"It's another tool if the need arises, which would be very rarely," Pierce County sheriff's Detective Ed Troyer said.

Similar restrictions apply to the FasTrak program in use on eight bridges used by millions of motorists in the San Francisco Bay area, and individual motorist information has been released 17 times in the past two years, mostly to law enforcement agencies, said Rod McMillan, the program's director of bridge operations and oversight.

In one case, an Oakland lawyer told the Contra Costa (Calif.) Times he used toll data to "refute claims by a client's wife that she worked often from home - an issue in a dispute over visitation rights."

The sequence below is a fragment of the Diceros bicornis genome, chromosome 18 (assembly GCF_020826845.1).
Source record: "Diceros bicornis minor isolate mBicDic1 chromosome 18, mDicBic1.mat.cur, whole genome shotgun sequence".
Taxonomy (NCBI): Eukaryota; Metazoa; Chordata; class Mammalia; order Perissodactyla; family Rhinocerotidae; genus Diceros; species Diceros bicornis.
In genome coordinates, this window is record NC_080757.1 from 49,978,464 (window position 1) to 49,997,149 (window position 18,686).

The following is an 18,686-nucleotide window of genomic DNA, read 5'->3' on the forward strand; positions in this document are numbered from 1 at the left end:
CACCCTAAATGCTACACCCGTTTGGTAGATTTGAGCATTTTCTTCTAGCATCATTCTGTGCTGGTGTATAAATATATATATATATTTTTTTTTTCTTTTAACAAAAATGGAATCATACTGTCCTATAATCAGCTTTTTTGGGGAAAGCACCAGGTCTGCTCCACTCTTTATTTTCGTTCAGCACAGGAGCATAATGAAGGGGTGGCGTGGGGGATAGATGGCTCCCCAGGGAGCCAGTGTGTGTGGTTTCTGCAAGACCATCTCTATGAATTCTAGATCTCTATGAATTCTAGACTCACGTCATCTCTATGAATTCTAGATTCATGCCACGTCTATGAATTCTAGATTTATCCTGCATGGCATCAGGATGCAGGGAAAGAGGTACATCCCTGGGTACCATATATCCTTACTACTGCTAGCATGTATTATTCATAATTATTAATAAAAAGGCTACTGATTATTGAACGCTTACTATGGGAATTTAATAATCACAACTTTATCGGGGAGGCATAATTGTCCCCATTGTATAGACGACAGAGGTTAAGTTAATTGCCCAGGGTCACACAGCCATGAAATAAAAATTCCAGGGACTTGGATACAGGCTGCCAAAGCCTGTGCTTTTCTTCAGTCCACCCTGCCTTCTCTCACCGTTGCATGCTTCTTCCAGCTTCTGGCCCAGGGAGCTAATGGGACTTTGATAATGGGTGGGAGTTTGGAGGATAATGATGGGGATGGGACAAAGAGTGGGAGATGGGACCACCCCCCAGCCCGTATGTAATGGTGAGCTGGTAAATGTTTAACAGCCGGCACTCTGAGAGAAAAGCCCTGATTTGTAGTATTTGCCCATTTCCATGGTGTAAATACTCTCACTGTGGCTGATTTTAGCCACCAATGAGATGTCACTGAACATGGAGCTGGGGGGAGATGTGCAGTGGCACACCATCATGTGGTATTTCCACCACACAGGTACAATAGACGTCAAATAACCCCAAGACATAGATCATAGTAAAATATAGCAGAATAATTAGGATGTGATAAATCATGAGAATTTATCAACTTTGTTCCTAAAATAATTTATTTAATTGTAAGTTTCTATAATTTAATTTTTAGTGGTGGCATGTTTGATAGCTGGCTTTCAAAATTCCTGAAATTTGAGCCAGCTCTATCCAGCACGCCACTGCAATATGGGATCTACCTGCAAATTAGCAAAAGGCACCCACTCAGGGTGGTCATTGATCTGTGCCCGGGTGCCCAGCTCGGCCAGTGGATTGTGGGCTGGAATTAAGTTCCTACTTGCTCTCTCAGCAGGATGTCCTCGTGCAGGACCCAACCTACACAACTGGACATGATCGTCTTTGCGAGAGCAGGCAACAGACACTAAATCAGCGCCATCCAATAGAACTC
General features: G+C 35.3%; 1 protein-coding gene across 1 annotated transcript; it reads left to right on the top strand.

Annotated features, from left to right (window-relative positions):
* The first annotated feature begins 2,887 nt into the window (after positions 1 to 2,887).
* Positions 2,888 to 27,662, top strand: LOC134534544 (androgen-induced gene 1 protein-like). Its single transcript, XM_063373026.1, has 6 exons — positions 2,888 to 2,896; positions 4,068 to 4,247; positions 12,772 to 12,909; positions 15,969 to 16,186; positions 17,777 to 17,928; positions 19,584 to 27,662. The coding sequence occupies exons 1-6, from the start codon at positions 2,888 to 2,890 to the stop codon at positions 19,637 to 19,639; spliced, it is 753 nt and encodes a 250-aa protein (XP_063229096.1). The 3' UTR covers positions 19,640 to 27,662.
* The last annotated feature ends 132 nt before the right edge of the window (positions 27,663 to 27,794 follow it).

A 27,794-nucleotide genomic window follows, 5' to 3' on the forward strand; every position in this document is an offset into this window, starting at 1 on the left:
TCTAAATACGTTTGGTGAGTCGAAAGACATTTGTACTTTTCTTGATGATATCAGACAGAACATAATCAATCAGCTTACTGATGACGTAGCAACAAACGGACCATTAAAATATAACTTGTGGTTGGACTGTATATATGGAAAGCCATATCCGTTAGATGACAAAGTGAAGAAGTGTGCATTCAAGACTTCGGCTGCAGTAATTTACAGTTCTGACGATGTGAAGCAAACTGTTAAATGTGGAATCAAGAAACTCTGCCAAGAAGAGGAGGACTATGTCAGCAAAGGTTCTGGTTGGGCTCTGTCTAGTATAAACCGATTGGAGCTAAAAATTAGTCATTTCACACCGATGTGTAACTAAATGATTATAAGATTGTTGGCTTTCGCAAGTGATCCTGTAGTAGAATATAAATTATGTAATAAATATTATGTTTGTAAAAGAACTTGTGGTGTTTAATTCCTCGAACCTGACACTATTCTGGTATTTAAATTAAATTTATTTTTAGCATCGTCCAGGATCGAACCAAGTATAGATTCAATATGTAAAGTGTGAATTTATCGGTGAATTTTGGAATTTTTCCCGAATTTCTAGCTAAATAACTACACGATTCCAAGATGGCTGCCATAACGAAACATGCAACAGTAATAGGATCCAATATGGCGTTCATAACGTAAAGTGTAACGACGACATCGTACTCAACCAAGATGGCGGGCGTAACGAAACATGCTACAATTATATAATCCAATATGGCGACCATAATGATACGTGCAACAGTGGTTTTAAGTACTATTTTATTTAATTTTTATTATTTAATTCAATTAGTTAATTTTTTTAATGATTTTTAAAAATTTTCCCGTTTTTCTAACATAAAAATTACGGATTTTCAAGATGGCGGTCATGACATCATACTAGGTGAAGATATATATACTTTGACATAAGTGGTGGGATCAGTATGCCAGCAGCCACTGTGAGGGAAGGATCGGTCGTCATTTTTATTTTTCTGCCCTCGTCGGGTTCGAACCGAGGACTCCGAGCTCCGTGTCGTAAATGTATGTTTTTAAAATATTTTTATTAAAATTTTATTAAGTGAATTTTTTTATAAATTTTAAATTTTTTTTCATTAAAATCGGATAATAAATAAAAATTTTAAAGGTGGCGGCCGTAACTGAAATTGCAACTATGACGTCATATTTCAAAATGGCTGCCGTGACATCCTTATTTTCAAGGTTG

FasTrak drivers are notified when their information is requested, McMillan said.

"That customer can then go to court himself or herself and try to quash that subpoena," McMillan said. "We want to give that customer an opportunity to protect his or her privacy."

Drivers can avoid being tracked through the Good to Go program by obtaining an unregistered pass, paying with cash rather than with a credit card or using a numbered bank account to avoid having the transponder linked to a name, license plate or financial information, Matkin said.

Vehicles quipped with those transponders will still be photographed but the information would be untraceable for lack of any link to ownership, license number or bank account, she explained.

To date only a handful of drivers have obtained an unregistered transponder, Matkin said.